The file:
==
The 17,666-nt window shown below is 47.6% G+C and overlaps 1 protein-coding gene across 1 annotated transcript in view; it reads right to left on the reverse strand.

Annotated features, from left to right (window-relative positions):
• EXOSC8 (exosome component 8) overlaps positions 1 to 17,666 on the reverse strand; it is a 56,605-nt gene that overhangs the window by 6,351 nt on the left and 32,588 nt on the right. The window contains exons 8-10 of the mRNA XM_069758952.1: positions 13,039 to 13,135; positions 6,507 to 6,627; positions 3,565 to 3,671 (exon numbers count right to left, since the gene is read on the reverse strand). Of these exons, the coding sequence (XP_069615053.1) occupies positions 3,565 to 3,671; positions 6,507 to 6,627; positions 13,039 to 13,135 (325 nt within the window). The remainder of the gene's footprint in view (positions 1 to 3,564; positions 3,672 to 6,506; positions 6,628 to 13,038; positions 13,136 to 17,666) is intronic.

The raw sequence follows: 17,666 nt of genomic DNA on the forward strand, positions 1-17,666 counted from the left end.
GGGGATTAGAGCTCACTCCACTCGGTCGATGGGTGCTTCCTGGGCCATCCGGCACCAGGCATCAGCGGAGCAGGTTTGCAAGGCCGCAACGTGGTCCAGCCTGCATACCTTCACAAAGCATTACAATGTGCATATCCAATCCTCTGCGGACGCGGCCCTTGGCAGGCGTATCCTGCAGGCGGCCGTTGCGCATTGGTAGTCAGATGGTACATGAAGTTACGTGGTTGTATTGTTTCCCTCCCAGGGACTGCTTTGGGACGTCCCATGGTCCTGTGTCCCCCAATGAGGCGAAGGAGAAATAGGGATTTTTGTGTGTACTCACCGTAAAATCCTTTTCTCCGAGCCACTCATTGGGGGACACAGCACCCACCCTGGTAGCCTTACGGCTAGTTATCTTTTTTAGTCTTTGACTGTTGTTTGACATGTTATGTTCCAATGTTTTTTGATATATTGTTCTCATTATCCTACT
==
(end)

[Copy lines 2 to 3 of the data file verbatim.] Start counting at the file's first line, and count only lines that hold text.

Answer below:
Annotated features, from left to right (window-relative positions):
• EXOSC8 (exosome component 8) overlaps positions 1 to 17,666 on the reverse strand; it is a 56,605-nt gene that overhangs the window by 6,351 nt on the left and 32,588 nt on the right. The window contains exons 8-10 of the mRNA XM_069758952.1: positions 13,039 to 13,135; positions 6,507 to 6,627; positions 3,565 to 3,671 (exon numbers count right to left, since the gene is read on the reverse strand). Of these exons, the coding sequence (XP_069615053.1) occupies positions 3,565 to 3,671; positions 6,507 to 6,627; positions 13,039 to 13,135 (325 nt within the window). The remainder of the gene's footprint in view (positions 1 to 3,564; positions 3,672 to 6,506; positions 6,628 to 13,038; positions 13,136 to 17,666) is intronic.